Monday, November 23, 2020

Except For The Existential Dread And The Sense of Impending Doom Occasioned By The Very Premise.....Investment Idea Of The Month

 Presenting the first (and possibly quintessential) addition to the proprietary Zeitgeist Portfolio.

From the New York Times, November 20:
TikTok Mansions Are Publicly Traded Now
Time to learn about reverse takeovers, kids!

A business trying to make money off mansions full of TikTok influencers has gone public on the stock market through an unusual deal. It involves a former Chinese health care company, and if that sounds confusing, well, we can explain.

Social media entrepreneurs have rushed to find ways to make money from stars on popular platforms like TikTok. West of Hudson Group, for one, operates a network of content houses where many prominent young influencers live.

Houses like these function as management companies, taking a percentage of revenue from the creators living in them. The influencers often don’t pay rent, but produce content for brands and promote products as a form of in-kind rent.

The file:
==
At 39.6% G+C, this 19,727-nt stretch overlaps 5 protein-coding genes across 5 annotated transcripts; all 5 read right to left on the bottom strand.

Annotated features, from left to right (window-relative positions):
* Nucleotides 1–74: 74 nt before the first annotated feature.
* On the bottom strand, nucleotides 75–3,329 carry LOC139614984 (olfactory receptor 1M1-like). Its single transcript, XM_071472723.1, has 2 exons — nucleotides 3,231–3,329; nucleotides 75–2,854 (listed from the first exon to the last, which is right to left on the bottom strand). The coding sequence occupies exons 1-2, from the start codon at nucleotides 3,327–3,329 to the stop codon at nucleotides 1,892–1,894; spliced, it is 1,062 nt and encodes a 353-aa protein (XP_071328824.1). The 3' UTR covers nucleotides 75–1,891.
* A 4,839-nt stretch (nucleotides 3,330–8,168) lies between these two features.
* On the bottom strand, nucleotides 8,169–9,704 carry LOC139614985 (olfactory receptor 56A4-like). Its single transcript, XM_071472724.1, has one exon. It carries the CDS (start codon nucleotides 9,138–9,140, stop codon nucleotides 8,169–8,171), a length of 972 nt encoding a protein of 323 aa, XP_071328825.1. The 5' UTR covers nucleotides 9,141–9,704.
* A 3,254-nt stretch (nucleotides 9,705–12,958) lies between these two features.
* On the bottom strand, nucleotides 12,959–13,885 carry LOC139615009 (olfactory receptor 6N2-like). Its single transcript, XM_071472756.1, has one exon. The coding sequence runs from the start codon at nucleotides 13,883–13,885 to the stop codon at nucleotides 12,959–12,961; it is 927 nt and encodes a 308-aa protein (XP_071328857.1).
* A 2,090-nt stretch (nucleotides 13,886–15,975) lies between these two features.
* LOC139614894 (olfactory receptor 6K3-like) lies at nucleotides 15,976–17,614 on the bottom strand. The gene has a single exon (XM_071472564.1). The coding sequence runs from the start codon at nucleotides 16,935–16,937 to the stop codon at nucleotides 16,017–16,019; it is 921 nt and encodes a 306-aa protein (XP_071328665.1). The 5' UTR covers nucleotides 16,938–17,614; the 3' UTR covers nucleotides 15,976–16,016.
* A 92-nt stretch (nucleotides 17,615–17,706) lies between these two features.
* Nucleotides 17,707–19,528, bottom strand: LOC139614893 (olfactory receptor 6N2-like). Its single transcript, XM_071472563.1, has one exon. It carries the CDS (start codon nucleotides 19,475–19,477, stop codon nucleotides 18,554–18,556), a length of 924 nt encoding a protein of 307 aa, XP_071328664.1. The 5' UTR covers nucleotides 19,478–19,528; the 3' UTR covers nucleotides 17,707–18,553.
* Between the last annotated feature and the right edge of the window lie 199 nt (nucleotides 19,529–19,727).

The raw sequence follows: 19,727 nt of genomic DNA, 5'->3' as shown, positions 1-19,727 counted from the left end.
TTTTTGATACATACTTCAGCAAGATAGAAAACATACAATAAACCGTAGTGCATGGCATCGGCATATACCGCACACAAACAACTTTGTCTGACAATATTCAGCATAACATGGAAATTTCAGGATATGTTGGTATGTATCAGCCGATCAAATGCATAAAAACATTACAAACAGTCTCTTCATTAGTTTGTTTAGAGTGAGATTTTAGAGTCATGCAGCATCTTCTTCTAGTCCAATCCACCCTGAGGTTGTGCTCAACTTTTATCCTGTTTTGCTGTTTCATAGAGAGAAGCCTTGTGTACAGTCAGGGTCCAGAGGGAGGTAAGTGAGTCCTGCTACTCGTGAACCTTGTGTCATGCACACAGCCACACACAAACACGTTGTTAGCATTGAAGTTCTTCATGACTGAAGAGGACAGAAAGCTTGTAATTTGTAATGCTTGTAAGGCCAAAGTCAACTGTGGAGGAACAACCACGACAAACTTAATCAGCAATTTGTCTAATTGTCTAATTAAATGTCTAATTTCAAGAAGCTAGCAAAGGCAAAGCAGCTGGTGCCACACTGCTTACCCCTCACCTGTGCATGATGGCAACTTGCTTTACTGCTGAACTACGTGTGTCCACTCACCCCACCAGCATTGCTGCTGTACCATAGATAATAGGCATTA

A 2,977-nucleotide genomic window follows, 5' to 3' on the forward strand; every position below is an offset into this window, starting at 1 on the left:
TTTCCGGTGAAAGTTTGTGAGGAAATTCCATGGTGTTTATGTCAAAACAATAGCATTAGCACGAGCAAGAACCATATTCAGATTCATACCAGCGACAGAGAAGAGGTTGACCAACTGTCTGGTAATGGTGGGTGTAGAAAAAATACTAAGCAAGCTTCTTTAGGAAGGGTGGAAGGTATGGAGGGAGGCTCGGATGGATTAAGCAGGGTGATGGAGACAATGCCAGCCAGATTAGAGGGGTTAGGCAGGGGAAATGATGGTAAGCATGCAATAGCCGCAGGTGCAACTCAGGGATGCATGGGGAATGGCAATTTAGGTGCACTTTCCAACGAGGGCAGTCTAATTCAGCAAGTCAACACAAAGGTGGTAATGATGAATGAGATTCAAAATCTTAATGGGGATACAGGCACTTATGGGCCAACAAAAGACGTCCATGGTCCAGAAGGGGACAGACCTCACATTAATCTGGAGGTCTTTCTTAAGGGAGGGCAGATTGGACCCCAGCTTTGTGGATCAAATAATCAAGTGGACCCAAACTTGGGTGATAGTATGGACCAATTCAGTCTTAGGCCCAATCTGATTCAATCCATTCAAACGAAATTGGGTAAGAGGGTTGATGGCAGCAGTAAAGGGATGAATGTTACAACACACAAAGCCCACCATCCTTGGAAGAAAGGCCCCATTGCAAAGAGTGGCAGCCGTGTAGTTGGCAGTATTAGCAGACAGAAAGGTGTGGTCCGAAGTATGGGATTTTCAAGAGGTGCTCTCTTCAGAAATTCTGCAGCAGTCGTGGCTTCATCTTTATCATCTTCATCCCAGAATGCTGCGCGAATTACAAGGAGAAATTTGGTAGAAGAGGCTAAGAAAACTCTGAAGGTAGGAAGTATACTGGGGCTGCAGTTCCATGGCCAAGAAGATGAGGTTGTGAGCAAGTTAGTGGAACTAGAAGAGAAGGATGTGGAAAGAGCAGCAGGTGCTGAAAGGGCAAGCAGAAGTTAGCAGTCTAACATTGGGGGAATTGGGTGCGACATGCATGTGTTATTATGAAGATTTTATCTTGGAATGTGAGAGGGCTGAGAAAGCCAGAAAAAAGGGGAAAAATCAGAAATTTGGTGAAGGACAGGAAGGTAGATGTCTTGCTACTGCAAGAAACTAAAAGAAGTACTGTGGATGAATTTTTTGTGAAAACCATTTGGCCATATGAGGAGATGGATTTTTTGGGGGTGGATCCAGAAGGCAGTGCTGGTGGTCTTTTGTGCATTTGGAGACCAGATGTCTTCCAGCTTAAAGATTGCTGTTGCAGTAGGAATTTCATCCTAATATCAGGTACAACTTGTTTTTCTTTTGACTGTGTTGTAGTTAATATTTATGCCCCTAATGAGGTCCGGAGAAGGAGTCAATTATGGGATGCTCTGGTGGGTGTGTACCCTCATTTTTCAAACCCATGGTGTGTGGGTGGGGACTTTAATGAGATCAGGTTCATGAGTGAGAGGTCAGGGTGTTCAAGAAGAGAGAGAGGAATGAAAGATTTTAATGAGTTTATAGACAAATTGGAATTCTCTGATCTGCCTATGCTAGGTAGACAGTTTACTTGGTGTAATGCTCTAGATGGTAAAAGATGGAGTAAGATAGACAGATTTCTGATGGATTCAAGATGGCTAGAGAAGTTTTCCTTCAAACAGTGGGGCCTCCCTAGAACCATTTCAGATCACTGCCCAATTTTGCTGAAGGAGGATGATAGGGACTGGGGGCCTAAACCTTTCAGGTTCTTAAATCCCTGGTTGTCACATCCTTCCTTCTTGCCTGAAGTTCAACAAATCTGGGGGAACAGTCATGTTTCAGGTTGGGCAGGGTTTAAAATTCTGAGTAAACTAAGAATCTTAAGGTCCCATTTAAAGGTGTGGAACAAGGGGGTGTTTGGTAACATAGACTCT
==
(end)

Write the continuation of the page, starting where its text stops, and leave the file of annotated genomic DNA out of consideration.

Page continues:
Dozens of influencer houses have arrived in the Los Angeles area over the last year, and the companies that run them have been searching for sustainable business models. Going public, though, is a new strategy.

West of Hudson was acquired this week by Tongji Healthcare Group, an entity in Las Vegas that was incorporated by a Chinese hospital in 2006 but had no assets at the end of 2019.

The deal was a reverse takeover, in which a private company (in this case, West of Hudson) is acquired by an already-public one (Tongji Healthcare) but ends up in control. The deal closed on Wednesday.

There were more maneuvers behind the scenes. Before the reverse merger, Tongji itself was acquired by the investors who control West of Hudson, a New Jersey real estate operator named Amir Ben-Yohanan and his business partners.

What it all adds up to is that the combined company, which has applied to be renamed Clubhouse Media Group, is now listed on the so-called pink sheets market, where tiny public and often speculative companies trade. On Friday, Tongji’s stock closed at $2.30, 38 percent below its August high....

Financials aside, companies associated with social media trends are proving attractive among new, young investors. Zach, a 12-year-old investor who has established a following on YouTube and Twitter, is one of many young people who have gotten into stock trading, largely by watching YouTube videos. “There’s a lot more young people in the stock market than people think,” he said.

....MUCH MORE, so much more